This is nonsense, of course, as the al Qaeda threat is orders of magnitude smaller than Mutually Assured Destruction or the triumph of Nazism in Europe. (For the Bush administration painting the conflict in such existential terms had the side benefit of casting Bush as Churchill and anyone who had the temerity to question him as the reincarnation of Neville Chamberlain.)
The second mistake the Bush administration made was to conflate all sorts of organizations and movements from Hezbollah, Hamas, the Muslim Brotherhood and al Qaeda into a global enemy thereby falling into bin Laden’s rhetorical trap that there really is a global jihadist movement arraigned against us rather than disparate groups of Islamists, some violent, others not, with their own local agendas who often despise each other intensely.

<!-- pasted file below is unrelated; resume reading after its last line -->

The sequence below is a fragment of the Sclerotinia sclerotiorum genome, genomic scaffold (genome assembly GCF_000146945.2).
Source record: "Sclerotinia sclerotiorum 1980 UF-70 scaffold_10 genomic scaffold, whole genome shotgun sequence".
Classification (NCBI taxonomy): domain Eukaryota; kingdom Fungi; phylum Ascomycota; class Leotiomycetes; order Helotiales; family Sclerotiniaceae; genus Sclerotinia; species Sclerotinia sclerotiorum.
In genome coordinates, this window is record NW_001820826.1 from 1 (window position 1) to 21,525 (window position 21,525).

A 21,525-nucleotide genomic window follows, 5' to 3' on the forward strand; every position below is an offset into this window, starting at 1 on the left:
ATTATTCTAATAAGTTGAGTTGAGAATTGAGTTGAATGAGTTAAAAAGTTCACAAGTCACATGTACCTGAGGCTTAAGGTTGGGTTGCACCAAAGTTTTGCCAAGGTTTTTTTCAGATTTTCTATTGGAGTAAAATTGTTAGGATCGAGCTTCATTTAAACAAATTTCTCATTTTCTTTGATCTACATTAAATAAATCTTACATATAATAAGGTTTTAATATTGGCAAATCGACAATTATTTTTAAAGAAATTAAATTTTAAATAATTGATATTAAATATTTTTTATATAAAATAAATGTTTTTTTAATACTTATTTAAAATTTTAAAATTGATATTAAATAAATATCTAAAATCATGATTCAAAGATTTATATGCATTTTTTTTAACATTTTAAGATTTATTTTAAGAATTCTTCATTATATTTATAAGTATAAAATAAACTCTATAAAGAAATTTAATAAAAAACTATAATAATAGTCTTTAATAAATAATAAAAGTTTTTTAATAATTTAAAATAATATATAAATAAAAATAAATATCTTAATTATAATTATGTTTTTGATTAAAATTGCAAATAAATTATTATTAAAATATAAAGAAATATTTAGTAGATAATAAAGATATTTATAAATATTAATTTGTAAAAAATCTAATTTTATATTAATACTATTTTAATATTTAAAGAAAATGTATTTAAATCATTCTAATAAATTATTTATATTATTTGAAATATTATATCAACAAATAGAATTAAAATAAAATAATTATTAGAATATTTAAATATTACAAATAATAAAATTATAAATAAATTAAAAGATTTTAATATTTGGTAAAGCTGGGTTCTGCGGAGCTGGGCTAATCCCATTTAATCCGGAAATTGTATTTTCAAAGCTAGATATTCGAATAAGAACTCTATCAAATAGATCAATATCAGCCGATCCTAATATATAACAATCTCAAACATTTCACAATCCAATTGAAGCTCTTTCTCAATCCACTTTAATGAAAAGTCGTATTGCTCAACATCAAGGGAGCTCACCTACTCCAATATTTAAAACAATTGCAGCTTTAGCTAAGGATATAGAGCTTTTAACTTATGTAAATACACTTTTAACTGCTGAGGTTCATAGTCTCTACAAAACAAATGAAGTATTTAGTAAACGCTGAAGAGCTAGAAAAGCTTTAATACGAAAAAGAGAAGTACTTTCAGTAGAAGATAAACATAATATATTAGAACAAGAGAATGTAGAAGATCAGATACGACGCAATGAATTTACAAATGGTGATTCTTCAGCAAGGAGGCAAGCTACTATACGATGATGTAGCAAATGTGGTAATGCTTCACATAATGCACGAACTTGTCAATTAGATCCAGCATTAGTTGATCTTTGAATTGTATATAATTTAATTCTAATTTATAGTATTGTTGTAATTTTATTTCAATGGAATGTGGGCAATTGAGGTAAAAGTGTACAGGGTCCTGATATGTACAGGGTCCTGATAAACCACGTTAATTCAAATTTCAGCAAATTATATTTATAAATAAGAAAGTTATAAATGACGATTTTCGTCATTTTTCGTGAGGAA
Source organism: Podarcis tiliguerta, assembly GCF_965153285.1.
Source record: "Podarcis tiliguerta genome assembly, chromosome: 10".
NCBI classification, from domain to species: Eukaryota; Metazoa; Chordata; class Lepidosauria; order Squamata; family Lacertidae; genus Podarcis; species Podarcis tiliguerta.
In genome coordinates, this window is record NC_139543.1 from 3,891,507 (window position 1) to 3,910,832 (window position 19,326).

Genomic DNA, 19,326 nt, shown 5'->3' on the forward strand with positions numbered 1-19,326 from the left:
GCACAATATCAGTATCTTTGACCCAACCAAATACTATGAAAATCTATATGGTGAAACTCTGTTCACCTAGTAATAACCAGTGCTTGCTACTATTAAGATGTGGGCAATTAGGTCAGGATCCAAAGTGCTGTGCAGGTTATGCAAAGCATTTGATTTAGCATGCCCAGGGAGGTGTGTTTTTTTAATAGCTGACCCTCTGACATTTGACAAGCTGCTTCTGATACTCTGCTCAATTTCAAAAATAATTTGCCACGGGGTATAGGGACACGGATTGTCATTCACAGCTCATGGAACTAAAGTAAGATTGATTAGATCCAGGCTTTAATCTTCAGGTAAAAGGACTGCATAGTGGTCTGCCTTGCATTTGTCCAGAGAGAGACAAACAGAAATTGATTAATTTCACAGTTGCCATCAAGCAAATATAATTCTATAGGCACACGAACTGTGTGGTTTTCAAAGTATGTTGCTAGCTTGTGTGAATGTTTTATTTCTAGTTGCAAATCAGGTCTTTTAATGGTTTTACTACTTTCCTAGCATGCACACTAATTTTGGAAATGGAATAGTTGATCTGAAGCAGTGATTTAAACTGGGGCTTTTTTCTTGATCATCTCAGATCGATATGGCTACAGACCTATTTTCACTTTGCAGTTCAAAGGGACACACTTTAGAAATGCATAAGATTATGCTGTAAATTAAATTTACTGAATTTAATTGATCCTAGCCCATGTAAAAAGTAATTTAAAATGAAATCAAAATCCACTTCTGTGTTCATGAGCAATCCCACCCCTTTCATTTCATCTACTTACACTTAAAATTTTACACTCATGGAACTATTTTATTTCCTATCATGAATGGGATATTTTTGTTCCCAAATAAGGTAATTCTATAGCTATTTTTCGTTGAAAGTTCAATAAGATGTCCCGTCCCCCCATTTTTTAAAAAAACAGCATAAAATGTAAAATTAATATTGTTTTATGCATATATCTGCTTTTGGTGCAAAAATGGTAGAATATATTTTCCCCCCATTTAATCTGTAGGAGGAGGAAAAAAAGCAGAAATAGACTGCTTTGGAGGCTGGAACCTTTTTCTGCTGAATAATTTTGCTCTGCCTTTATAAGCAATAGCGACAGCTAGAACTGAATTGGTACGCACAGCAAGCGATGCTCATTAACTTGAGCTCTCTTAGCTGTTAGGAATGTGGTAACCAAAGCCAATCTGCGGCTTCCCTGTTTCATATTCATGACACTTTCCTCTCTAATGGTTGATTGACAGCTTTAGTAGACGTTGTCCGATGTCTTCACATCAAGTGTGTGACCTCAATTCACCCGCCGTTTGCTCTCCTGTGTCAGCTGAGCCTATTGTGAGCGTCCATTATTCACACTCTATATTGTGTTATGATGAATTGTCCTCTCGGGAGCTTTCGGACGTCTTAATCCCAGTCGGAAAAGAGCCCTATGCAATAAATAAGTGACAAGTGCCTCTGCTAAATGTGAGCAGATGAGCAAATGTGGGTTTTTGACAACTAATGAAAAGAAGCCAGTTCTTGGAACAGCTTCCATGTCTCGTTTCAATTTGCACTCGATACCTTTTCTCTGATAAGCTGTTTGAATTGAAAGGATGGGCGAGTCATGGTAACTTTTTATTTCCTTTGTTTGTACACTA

The third mistake was to say that you are “either with us or against us.” A much smarter approach would have been to say is that “if you are not with them you are with us.” This is the approach we finally adopted in Iraq after vast amounts of blood and treasure had been spilled over the course of the first four years of the war. On Uncle Sam’s payroll now are tens of thousands of militant Sunni Iraqis who two years ago were shooting at Americans.
It is self-evident that “winning” the GWOT–by which I mean turning terrorism into a second-order threat–will take every instrument of state power, including the military one, but that is not sufficient. We have to consider what kind of war are we in and what kind of strategy will it take to prevail.